The Big Ticket has big problems

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Summer Fathke, a radio-television-film sophomore and die-hard Longhorns fan, joined the burnt orange tide outside Darrell K Royal-Texas Memorial Stadium on a hot, humid Saturday. She had one goal in mind: Watch the UT vs LSU game. However, her one way of achieving her plan — The Big Ticket — let her down.

The Big Ticket costs $175 — not including taxes and fees —  and gives students an all-access pass to Texas Athletics home events. 

“The concept (is) one ticket, one price, every game,” said John Bianco, the associate communications director of intercollegiate athletics, in an email. However, as shown by the first two home games of the 2019 season, The Big Ticket no longer gives students access to every game. 

It’s much too easy to acquire a Big Ticket and much too difficult to use it. It’s time to scale back this program instead of overselling these tickets.

“I’ve tried to go to every football game, and I haven’t gotten into any of them,” Fathke said. At the LSU game, Fathke and her friends got turned away from the normal student section as well as an overflow section.

“(The event staff) told us, ‘We hit capacity and we can’t let anyone else in,’ and we tried to leave but there were already so many people pushing forward that we (couldn’t) really go anywhere,” Fathke said. 

The fine print on The Big Ticket says that general admission seating is based on availability, and Texas Athletics recommends that students arrive at games early to ensure they are seated. 

Fathke took this advice and arrived at the LSU game three hours before kickoff. She still didn’t get a seat. Not only does arriving early not guarantee admission, it also leads to overheating, dangerous conditions and frustration for the students waiting in line for the game.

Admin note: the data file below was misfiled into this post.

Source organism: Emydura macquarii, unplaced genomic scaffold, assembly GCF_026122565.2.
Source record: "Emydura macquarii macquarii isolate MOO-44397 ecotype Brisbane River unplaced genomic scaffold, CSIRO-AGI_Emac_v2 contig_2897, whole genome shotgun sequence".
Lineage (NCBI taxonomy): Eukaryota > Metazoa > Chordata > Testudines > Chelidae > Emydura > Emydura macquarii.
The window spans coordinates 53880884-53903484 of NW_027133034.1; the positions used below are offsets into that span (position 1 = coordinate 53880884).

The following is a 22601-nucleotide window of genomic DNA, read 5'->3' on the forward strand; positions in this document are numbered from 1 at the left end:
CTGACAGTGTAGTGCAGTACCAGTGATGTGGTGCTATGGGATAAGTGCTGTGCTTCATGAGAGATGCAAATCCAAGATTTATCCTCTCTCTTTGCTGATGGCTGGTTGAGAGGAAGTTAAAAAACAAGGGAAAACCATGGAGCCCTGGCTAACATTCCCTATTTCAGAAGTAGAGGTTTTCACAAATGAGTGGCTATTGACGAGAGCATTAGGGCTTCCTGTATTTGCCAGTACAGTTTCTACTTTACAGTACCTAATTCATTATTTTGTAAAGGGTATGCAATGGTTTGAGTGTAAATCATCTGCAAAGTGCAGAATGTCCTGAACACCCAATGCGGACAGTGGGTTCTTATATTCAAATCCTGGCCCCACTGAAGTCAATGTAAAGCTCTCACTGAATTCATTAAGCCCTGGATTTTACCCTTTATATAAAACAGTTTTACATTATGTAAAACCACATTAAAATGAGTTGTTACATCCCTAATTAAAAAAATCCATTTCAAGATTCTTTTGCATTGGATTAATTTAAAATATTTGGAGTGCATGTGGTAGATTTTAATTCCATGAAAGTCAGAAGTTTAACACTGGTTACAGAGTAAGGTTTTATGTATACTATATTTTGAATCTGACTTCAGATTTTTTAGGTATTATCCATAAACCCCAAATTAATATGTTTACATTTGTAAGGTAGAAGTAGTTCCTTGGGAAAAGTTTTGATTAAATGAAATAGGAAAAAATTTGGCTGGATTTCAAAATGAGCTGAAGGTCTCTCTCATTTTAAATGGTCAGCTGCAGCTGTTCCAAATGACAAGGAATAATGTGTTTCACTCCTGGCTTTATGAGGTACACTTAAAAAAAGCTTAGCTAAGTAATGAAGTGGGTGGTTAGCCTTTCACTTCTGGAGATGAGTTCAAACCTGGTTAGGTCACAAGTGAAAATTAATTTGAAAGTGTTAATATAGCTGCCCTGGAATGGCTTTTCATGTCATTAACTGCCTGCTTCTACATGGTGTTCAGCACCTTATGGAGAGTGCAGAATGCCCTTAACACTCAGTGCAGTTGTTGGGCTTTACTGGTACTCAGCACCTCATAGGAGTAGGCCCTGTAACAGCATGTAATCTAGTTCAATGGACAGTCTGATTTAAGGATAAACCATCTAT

“I felt very claustrophobic and there were people surrounding me on all sides,” public health sophomore Gillian Schafer said. “People were yelling, and I think (someone) was about to pass out.” 

Most first-time Big Ticket holders mainly purchase it for football, which begs the question: Why can’t all Big Ticket users be accommodated at home football games? The answer is simple mathematics. Bianco said there are 13,000 student seats at DKR and 18,000 Big Ticket users this year. That discrepancy ultimately leads to student dissatisfaction. Fathke, for instance, doesn’t see herself buying a Big Ticket in the future.

Additionally, ticket holders who don’t want to attend a specific game can transfer their student ticket to another UT student. There’s no reason to assume that all student seats wouldn’t be filled — many students take advantage of this transfer ticket option. In his email, Bianco said 433 Big Tickets were transferred for the Lousiana Tech game and 600 were transferred for the LSU game. 

With the scale it's operating at right now, it seems The Big Ticket has lost sight of its original goal of “one ticket, one price, every game.” We need to scale back Big Ticket sales so that all students who buy the ticket are guaranteed a seat in DKR. Of course, The Big Ticket isn’t intended solely for football games, but the numbers show that football games are the highest-attended sporting events covered by The Big Ticket. 

Whether you’re a die-hard fan or a curious freshman, many would say The Big Ticket is a worthwhile investment, especially for experiencing a tenet of Longhorn culture — college football. However, now that its drawbacks overshadow its benefits, the University should seriously consider a major scaling back of this program so that it stays true to its original intent and provides ticket holders access to any and all games they pay for. 

Dasgupta is a neuroscience sophomore from Frisco, Texas.